• Instead of clicking on a link provided in an email, visit the website of the company that allegedly sent the email to make sure the deal being advertised is also on the retailer’s homepage

Don’t:

  • Click on any links in any email sent from unknown or suspicious senders
  • Send an email that looks suspicious to friends or family as this could spread a phishing attack to unsuspecting loved ones
  • Download content that your browser or security software alerts you may be malicious
  • Give away personal information like your credit card number, home address, or social security number to a site or e-mail address you think may be suspicious

Additional Resources

For more information, please visit:

QUIZ METHODOLOGY

Responses from the phishing quiz represent responses from December 11, 2014 to February 10, 2015. The 10 questions included were compiled from real emails by McAfee Labs. A total of 19,458 respondents participated in the quiz from 144 different countries in the areas of The United States, Canada, Europe, the Middle East, Asia, Latin America, and more. The average global score was 65.54.

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3 comments to “97% Of People Globally Unable to Correctly Identify Phishing Emails: Intel Security”

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  1. Rex Bumhard - May 13, 2015

    “Interestingly, the survey found that the email most often misidentified was actually a legitimate email. This email asked the recipient to take action and “claim their free ads.” People often associate free prize offers with phishing or spam, which is likely the reason a large number of people misidentified the email.”

    And I ask: What’s the difference? Since nothing is free, the recipient is a target. Either the message is malicious to their system or their wallet – either way.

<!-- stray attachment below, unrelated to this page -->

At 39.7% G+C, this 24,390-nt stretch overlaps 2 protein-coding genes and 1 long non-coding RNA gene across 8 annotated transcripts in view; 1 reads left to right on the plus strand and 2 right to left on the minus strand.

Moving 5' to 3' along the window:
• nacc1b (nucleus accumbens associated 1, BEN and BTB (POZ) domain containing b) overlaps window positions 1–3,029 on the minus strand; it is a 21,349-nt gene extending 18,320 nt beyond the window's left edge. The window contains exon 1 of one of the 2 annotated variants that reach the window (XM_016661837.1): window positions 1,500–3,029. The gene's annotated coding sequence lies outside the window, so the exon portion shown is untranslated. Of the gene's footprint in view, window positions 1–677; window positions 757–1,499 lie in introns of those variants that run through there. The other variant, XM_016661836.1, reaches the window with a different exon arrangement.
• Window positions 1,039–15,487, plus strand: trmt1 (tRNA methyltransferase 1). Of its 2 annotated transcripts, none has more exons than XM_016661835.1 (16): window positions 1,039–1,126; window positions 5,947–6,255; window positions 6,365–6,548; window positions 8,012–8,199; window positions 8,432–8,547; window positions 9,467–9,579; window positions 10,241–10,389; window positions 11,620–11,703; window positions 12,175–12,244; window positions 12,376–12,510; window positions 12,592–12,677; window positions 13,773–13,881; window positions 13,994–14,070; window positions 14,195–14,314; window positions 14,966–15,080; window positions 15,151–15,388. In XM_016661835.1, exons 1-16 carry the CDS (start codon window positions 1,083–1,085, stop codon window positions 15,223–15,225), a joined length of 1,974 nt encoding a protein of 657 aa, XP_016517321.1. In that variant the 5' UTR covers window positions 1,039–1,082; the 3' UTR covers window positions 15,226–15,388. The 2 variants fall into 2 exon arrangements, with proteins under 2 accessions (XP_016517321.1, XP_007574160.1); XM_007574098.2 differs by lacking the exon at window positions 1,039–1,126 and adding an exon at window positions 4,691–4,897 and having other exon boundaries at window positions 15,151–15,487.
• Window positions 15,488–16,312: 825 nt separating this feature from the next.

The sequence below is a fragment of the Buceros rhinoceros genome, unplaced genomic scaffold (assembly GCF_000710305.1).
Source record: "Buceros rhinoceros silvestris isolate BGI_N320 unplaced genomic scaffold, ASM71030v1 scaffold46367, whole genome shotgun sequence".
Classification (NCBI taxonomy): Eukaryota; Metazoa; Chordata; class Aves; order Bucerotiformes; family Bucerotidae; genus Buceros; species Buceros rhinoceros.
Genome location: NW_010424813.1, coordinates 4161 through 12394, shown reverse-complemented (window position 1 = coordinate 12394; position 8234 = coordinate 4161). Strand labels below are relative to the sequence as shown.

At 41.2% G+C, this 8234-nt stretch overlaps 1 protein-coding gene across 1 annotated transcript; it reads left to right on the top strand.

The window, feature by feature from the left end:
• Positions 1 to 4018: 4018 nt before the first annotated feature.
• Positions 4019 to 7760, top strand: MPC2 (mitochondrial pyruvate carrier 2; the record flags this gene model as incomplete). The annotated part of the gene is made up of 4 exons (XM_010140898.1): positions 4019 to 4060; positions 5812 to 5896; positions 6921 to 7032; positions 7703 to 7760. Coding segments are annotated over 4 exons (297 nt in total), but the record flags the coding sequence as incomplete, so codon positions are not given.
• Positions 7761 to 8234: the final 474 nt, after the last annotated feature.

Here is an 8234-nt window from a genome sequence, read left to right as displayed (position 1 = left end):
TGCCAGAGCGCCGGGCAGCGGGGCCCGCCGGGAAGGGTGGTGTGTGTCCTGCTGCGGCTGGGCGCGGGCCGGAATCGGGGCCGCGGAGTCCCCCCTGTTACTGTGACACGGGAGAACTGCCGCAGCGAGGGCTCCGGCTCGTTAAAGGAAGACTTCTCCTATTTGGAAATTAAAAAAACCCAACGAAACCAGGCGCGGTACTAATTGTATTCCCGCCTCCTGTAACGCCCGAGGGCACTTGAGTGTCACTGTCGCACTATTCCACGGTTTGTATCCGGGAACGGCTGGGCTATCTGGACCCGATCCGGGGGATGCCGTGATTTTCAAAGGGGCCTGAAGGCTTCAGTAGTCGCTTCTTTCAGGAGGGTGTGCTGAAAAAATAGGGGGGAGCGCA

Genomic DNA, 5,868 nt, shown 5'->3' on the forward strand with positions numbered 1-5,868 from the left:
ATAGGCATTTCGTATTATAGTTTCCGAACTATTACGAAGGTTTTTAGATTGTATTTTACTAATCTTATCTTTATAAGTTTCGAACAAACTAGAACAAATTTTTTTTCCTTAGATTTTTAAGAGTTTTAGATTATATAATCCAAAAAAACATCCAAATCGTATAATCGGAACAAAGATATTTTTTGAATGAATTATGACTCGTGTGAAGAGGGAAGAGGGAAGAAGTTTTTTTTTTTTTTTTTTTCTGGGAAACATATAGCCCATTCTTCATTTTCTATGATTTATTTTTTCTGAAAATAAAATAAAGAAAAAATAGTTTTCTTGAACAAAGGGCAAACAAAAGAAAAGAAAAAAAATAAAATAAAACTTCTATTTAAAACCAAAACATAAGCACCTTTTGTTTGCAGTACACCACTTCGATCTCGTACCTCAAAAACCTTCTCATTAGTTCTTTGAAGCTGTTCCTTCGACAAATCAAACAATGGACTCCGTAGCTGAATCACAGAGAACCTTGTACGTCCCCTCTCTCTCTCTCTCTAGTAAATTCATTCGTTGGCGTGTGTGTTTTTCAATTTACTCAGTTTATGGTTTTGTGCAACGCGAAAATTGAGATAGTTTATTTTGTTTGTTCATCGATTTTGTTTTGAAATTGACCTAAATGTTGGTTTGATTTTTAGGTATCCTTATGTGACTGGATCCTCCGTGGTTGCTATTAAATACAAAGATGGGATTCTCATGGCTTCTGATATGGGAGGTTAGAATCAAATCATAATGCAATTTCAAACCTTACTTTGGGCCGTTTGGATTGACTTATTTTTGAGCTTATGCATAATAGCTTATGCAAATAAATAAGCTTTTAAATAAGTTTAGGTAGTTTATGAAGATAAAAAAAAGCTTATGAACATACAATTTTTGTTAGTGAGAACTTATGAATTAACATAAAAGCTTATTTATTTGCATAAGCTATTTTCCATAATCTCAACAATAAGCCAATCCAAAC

I instruct my people to gleefully delete anything that looks the least bit phishy.If they ditch “legitimate” messages in the process – oh, well! Perhaps the “legitimate” companies will change their tactics to not mimic criminals so much.

  2. IA Eng - May 18, 2015

    Its down to simplicity;

    Did you request the information that was sent to you? If not it’s SPAM. send it to the junk mail grave.

    Most legitimate emails are going to have your full user or account name. Most Spam and phishing emails do not.

    Attention to detail !!! Most phishing sites will use a closely worded website. Take for example a Military site. The true URL ending of a military site ends in . MIL . There are sites out there using a .ML ending. So its important to pay attention prior to clicking.

    When visiting any HTTPS (secure web site) look for three things if the site is truly in the HTTPS mode and it is what the URL (web site address) says it is;
    1. Look for a secured padlock
    2. Look for the green Bar
    3. Make sure the address bar is green

    = )

    • IA Eng - May 18, 2015

      When visiting any HTTPS (secure web site) look for three things if the site is truly in the HTTPS mode and it is what the URL (web site address) says it is;
      1. Look for a secured padlock
      2. Look for the green Bar
      3. Make sure the address bar is green

      #3. Should read the URL address bar should start with HTTPS:

      Too many distractions around here some times. But all good. = )